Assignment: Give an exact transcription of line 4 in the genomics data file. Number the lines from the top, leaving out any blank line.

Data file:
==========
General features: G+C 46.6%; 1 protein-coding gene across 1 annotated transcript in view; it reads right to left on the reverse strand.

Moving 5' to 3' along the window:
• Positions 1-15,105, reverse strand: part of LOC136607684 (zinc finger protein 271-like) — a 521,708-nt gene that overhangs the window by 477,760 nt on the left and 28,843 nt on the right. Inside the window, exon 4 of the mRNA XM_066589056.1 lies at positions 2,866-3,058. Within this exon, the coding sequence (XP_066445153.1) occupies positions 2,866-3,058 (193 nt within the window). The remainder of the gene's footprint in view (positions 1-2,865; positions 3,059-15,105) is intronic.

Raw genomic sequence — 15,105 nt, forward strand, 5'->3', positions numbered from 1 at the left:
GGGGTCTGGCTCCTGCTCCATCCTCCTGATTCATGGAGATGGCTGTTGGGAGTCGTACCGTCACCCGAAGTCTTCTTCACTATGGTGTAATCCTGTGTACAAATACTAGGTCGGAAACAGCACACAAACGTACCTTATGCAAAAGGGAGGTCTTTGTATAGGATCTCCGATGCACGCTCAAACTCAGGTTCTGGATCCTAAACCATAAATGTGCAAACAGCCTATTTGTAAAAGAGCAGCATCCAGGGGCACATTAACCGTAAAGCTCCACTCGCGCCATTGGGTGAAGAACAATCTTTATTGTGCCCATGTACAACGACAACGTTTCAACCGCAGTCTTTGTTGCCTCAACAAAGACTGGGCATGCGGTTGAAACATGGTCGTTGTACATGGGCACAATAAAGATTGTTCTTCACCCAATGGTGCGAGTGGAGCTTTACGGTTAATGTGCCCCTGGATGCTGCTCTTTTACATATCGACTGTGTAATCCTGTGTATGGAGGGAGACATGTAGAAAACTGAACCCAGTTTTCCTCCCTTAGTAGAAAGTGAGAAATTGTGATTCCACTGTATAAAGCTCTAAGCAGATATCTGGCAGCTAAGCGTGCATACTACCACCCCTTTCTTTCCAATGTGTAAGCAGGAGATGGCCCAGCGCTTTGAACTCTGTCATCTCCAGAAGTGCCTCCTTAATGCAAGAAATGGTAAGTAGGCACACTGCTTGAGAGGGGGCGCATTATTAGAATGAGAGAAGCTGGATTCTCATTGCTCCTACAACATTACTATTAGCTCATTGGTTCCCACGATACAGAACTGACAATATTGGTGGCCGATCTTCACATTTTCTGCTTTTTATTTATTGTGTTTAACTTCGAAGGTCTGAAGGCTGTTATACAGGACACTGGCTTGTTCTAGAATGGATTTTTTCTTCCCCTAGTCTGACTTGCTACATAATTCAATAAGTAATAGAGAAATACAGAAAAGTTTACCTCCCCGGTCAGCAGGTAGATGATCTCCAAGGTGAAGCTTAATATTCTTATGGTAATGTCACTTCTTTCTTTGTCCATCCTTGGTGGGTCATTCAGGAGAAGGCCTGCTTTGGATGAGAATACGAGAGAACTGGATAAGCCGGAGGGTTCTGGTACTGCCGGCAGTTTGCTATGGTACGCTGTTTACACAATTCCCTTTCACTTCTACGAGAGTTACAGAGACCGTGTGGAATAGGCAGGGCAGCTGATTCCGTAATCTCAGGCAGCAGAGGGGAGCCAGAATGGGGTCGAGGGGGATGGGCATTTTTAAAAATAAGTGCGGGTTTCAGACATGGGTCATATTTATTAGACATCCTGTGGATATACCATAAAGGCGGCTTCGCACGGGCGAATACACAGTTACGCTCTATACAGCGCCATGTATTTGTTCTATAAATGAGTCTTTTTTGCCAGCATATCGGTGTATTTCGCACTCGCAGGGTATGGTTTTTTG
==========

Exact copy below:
Raw genomic sequence — 15,105 nt, forward strand, 5'->3', positions numbered from 1 at the left: